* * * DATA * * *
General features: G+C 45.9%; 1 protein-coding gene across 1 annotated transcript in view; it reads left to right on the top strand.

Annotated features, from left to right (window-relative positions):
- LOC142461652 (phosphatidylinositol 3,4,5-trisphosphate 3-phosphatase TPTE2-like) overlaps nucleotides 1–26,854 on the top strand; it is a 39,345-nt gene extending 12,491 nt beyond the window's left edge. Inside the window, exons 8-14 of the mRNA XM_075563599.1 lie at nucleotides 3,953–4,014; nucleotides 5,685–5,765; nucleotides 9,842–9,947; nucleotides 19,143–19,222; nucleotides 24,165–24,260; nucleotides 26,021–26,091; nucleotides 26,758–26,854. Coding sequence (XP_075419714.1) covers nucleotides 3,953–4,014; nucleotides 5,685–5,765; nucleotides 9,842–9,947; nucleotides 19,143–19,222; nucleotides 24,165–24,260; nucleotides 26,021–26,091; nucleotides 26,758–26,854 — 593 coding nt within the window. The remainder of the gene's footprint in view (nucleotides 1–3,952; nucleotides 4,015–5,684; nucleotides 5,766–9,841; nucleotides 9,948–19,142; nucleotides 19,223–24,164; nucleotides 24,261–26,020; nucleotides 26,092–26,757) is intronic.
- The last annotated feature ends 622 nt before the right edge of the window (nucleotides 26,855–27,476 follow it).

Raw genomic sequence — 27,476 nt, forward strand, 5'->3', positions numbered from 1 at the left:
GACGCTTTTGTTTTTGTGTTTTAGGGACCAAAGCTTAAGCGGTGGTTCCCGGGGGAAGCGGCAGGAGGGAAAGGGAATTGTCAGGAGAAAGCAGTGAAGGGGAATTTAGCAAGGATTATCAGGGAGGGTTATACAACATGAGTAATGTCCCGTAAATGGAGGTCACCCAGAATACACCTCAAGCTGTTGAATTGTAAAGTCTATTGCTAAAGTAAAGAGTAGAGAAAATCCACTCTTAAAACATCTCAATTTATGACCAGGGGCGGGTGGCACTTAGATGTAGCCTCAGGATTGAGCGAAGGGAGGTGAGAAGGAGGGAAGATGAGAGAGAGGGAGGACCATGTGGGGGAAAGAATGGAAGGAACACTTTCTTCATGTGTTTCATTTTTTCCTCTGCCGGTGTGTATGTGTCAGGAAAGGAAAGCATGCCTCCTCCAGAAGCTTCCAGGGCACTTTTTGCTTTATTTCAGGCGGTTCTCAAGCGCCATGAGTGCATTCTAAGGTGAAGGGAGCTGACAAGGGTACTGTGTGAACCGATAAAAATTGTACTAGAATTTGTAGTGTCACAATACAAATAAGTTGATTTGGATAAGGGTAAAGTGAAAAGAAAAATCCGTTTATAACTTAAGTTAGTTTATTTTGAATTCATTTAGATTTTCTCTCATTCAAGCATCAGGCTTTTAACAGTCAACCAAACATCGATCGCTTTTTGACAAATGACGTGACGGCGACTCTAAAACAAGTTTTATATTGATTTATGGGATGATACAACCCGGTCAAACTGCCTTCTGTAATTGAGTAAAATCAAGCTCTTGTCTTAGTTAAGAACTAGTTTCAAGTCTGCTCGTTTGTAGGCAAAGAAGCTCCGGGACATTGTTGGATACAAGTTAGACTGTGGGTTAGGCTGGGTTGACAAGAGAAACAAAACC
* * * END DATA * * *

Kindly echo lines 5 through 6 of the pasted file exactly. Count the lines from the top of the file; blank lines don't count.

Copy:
Raw genomic sequence — 27,476 nt, forward strand, 5'->3', positions numbered from 1 at the left:
GACGCTTTTGTTTTTGTGTTTTAGGGACCAAAGCTTAAGCGGTGGTTCCCGGGGGAAGCGGCAGGAGGGAAAGGGAATTGTCAGGAGAAAGCAGTGAAGGGGAATTTAGCAAGGATTATCAGGGAGGGTTATACAACATGAGTAATGTCCCGTAAATGGAGGTCACCCAGAATACACCTCAAGCTGTTGAATTGTAAAGTCTATTGCTAAAGTAAAGAGTAGAGAAAATCCACTCTTAAAACATCTCAATTTATGACCAGGGGCGGGTGGCACTTAGATGTAGCCTCAGGATTGAGCGAAGGGAGGTGAGAAGGAGGGAAGATGAGAGAGAGGGAGGACCATGTGGGGGAAAGAATGGAAGGAACACTTTCTTCATGTGTTTCATTTTTTCCTCTGCCGGTGTGTATGTGTCAGGAAAGGAAAGCATGCCTCCTCCAGAAGCTTCCAGGGCACTTTTTGCTTTATTTCAGGCGGTTCTCAAGCGCCATGAGTGCATTCTAAGGTGAAGGGAGCTGACAAGGGTACTGTGTGAACCGATAAAAATTGTACTAGAATTTGTAGTGTCACAATACAAATAAGTTGATTTGGATAAGGGTAAAGTGAAAAGAAAAATCCGTTTATAACTTAAGTTAGTTTATTTTGAATTCATTTAGATTTTCTCTCATTCAAGCATCAGGCTTTTAACAGTCAACCAAACATCGATCGCTTTTTGACAAATGACGTGACGGCGACTCTAAAACAAGTTTTATATTGATTTATGGGATGATACAACCCGGTCAAACTGCCTTCTGTAATTGAGTAAAATCAAGCTCTTGTCTTAGTTAAGAACTAGTTTCAAGTCTGCTCGTTTGTAGGCAAAGAAGCTCCGGGACATTGTTGGATACAAGTTAGACTGTGGGTTAGGCTGGGTTGACAAGAGAAACAAAACC